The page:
Objectives: To describe family communication patterns that give shape to four types of family caregivers: Manager, Carrier, Partner, and Loner. Data Sources: Case studies of oncology family caregivers and hospice patients selected from data collected as part of a larger, randomized controlled trial aimed at assessing family participation in interdisciplinary team meetings. Conclusion: Each caregiver type demonstrates essential communication traits with nurses and team members; an ability to recognize these caregiver types will facilitate targeted interventions to decrease family oncology caregiver burden. Implications for Nursing Practice: By becoming familiar with caregiver types, oncology nurses will be better able to address family oncology caregiver burden and the conflicts arising from family communication challenges. With an understanding of family communication patterns and its impact on caregiver burden, nurses can aid the patient, family, and team to best optimize all quality-of-life domains for patient and family caregiver.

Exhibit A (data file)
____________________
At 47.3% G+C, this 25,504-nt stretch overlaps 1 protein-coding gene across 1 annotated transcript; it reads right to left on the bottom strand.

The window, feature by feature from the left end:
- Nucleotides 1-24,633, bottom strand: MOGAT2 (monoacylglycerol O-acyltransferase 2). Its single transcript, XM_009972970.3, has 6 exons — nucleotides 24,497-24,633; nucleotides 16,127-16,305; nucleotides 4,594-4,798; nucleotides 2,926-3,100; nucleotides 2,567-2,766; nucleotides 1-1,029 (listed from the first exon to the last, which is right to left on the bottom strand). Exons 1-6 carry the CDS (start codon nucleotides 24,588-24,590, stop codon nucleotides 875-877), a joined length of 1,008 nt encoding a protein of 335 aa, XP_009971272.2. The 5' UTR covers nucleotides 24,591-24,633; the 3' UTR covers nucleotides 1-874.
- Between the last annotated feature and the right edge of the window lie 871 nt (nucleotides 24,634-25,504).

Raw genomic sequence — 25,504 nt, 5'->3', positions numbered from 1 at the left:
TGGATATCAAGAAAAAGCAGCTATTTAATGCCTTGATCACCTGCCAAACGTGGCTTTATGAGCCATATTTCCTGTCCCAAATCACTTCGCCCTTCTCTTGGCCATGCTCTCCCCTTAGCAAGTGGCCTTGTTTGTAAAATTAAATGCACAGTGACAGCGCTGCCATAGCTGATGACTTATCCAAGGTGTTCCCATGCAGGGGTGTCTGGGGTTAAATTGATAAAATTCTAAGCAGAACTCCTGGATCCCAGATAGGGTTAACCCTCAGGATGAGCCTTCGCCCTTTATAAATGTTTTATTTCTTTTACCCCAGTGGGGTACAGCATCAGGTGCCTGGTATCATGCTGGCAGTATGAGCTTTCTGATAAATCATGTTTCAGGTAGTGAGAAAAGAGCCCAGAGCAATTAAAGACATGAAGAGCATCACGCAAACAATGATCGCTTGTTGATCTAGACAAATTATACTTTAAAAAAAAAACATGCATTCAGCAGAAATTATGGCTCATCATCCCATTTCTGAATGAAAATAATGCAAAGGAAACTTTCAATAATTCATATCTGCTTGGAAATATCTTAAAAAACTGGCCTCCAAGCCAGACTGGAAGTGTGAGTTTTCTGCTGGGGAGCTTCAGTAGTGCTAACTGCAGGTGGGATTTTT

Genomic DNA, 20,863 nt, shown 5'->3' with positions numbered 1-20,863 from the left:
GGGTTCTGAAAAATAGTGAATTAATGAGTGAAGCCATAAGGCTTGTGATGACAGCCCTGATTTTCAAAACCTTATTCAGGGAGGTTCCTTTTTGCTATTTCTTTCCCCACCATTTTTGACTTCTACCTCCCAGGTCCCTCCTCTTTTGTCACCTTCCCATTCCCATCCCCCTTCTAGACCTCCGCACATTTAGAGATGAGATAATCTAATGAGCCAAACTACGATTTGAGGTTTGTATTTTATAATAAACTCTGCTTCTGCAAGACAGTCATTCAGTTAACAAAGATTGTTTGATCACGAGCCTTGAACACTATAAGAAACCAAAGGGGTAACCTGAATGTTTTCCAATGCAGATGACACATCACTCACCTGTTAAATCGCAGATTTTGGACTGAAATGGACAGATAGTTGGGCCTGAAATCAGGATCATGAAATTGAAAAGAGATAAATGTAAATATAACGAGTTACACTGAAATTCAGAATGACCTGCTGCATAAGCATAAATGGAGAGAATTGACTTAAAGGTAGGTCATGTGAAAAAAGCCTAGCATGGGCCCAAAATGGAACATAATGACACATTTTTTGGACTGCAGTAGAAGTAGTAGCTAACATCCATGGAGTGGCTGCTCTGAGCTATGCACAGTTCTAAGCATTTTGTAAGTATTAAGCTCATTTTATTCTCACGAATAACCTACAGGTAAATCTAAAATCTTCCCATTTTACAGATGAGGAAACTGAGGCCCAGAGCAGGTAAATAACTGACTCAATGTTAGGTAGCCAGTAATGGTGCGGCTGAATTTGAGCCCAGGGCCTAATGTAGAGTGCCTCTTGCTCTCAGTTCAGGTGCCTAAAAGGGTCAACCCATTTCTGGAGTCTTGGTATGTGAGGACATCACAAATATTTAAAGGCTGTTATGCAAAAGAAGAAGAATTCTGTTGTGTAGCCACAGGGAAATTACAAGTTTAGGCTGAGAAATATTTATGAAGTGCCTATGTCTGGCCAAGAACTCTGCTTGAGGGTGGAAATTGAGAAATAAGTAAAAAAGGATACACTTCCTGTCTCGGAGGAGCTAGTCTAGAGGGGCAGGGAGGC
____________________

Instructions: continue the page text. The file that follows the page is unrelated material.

- Family caregiver
- Family caregiver types
- Family communication patterns